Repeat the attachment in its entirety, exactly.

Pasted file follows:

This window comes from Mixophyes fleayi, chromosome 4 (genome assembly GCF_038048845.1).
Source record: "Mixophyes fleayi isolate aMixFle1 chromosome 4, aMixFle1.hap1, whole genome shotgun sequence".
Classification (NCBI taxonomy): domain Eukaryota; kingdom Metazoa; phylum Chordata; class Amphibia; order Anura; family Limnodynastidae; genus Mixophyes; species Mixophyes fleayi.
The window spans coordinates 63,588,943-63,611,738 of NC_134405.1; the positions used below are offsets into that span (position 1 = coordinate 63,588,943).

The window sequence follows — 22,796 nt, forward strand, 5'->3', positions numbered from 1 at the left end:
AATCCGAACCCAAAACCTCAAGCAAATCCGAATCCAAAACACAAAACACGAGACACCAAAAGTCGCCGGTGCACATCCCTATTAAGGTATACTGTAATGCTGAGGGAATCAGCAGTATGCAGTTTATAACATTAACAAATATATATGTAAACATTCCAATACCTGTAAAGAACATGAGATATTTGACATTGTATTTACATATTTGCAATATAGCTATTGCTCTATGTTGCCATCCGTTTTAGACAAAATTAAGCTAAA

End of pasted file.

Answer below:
This window comes from Mixophyes fleayi, chromosome 4 (genome assembly GCF_038048845.1).
Source record: "Mixophyes fleayi isolate aMixFle1 chromosome 4, aMixFle1.hap1, whole genome shotgun sequence".
Classification (NCBI taxonomy): domain Eukaryota; kingdom Metazoa; phylum Chordata; class Amphibia; order Anura; family Limnodynastidae; genus Mixophyes; species Mixophyes fleayi.
The window spans coordinates 63,588,943-63,611,738 of NC_134405.1; the positions used below are offsets into that span (position 1 = coordinate 63,588,943).

The window sequence follows — 22,796 nt, forward strand, 5'->3', positions numbered from 1 at the left end:
AATCCGAACCCAAAACCTCAAGCAAATCCGAATCCAAAACACAAAACACGAGACACCAAAAGTCGCCGGTGCACATCCCTATTAAGGTATACTGTAATGCTGAGGGAATCAGCAGTATGCAGTTTATAACATTAACAAATATATATGTAAACATTCCAATACCTGTAAAGAACATGAGATATTTGACATTGTATTTACATATTTGCAATATAGCTATTGCTCTATGTTGCCATCCGTTTTAGACAAAATTAAGCTAAA